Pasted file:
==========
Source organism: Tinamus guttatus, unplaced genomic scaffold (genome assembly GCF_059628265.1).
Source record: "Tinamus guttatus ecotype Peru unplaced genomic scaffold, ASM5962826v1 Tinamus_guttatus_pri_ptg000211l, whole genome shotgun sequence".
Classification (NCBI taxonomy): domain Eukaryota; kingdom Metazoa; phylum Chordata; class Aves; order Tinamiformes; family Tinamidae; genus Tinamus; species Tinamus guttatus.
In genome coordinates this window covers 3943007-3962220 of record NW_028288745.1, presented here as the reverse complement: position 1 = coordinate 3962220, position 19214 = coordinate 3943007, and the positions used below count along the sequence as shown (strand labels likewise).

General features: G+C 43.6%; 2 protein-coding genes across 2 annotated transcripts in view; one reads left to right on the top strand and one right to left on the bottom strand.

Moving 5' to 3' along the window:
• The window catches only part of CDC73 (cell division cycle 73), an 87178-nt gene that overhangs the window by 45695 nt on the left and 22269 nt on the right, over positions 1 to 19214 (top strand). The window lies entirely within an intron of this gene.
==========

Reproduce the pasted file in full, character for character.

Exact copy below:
Source organism: Tinamus guttatus, unplaced genomic scaffold (genome assembly GCF_059628265.1).
Source record: "Tinamus guttatus ecotype Peru unplaced genomic scaffold, ASM5962826v1 Tinamus_guttatus_pri_ptg000211l, whole genome shotgun sequence".
Classification (NCBI taxonomy): domain Eukaryota; kingdom Metazoa; phylum Chordata; class Aves; order Tinamiformes; family Tinamidae; genus Tinamus; species Tinamus guttatus.
In genome coordinates this window covers 3943007-3962220 of record NW_028288745.1, presented here as the reverse complement: position 1 = coordinate 3962220, position 19214 = coordinate 3943007, and the positions used below count along the sequence as shown (strand labels likewise).

General features: G+C 43.6%; 2 protein-coding genes across 2 annotated transcripts in view; one reads left to right on the top strand and one right to left on the bottom strand.

Moving 5' to 3' along the window:
• The window catches only part of CDC73 (cell division cycle 73), an 87178-nt gene that overhangs the window by 45695 nt on the left and 22269 nt on the right, over positions 1 to 19214 (top strand). The window lies entirely within an intron of this gene.